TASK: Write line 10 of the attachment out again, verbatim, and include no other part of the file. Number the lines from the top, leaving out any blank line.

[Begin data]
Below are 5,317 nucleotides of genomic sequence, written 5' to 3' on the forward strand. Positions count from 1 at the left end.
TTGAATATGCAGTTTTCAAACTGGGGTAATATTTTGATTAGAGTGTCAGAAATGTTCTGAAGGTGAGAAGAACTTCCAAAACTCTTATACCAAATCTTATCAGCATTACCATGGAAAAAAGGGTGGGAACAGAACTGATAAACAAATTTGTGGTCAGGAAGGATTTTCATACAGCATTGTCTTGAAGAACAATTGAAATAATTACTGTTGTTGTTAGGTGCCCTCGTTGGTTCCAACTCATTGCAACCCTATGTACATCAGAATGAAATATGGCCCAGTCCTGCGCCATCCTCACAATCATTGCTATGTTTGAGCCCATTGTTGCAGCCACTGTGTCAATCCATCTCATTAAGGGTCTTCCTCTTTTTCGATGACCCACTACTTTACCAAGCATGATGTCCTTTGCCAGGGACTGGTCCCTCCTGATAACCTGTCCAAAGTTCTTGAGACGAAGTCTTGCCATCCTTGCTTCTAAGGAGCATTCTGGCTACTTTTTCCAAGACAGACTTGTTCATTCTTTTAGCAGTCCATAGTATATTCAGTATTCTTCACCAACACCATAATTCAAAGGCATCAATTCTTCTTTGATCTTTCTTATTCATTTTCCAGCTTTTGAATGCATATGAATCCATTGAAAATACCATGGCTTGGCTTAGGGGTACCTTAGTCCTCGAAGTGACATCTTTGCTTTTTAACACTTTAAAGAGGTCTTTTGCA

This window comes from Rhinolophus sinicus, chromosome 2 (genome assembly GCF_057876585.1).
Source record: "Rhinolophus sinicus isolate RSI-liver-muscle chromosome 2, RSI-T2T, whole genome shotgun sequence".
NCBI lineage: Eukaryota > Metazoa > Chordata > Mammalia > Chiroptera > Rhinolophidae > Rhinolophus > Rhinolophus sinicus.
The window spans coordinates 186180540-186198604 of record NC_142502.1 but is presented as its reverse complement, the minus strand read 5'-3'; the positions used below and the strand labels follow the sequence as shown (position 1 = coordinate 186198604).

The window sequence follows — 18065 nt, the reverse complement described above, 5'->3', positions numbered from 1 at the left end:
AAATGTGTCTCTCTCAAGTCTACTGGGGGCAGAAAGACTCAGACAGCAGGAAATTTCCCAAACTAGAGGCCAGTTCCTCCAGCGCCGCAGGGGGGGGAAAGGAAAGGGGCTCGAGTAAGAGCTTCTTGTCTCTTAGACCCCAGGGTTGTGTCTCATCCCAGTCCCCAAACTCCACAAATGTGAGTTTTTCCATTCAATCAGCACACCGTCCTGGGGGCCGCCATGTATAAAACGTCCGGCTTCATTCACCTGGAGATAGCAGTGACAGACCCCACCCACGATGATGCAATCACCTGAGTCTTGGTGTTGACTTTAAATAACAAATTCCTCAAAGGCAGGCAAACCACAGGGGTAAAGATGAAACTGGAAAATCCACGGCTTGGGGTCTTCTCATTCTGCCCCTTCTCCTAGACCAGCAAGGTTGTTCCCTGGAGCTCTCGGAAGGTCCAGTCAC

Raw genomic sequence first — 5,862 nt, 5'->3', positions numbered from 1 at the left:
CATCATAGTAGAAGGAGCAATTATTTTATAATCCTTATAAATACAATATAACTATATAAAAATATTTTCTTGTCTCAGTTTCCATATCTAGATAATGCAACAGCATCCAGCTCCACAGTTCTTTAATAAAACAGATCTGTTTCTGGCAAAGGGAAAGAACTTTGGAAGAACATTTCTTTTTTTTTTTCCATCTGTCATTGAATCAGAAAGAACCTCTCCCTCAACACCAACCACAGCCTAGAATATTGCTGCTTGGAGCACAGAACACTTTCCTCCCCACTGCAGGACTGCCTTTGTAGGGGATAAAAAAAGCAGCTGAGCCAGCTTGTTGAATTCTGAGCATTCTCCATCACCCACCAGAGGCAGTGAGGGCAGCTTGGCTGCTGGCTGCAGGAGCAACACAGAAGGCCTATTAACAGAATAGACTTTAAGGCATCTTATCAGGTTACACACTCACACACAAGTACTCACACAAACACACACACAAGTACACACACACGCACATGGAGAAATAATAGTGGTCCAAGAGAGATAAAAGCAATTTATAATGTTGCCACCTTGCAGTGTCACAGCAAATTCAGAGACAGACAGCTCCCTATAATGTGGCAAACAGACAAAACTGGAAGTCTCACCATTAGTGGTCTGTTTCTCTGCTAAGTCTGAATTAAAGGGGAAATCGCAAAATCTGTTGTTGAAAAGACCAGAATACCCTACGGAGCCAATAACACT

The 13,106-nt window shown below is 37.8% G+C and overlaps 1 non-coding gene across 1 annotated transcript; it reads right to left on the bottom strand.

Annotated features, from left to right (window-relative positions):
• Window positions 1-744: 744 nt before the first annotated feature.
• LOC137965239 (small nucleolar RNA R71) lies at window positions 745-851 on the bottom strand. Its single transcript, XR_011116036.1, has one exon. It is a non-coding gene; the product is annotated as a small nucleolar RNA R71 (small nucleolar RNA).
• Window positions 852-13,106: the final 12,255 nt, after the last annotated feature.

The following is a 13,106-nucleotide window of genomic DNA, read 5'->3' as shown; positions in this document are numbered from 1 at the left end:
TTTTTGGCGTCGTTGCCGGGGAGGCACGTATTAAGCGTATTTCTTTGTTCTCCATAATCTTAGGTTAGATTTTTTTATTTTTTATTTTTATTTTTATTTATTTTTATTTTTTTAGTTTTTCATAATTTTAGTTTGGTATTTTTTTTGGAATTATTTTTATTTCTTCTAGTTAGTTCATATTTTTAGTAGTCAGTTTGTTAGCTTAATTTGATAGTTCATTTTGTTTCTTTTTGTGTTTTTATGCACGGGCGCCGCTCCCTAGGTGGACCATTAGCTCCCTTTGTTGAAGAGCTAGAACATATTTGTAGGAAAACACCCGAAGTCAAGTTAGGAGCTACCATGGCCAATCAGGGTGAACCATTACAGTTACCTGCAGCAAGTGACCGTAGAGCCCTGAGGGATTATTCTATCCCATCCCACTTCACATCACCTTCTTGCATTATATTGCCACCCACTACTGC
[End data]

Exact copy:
CATCATAGTAGAAGGAGCAATTATTTTATAATCCTTATAAATACAATATAACTATATAAAAATATTTTCTTGTCTCAGTTTCCATATCTAGATAATGCAACAGCATCCAGCTCCACAGTTCTTTAATAAAACAGATCTGTTTCTGGCAAAGGGAAAGAACTTTGGAAGAACATTTCTTTTTTTTTTTCCATCTGTCATTGAATCAGAAAGAACCTCTCCCTCAACACCAACCACAGCCTAGAATATTGCTGCTTGGAGCACAGAACACTTTCCTCCCCACTGCAGGACTGCCTTTGTAGGGGATAAAAAAAGCAGCTGAGCCAGCTTGTTGAATTCTGAGCATTCTCCATCACCCACCAGAGGCAGTGAGGGCAGCTTGGCTGCTGGCTGCAGGAGCAACACAGAAGGCCTATTAACAGAATAGACTTTAAGGCATCTTATCAGGTTACACACTCACACACAAGTACTCACACAAACACACACACAAGTACACACACACGCACATGGAGAAATAATAGTGGTCCAAGAGAGATAAAAGCAATTTATAATGTTGCCACCTTGCAGTGTCACAGCAAATTCAGAGACAGACAGCTCCCTATAATGTGGCAAACAGACAAAACTGGAAGTCTCACCATTAGTGGTCTGTTTCTCTGCTAAGTCTGAATTAAAGGGGAAATCGCAAAATCTGTTGTTGAAAAGACCAGAATACCCTACGGAGCCAATAACACT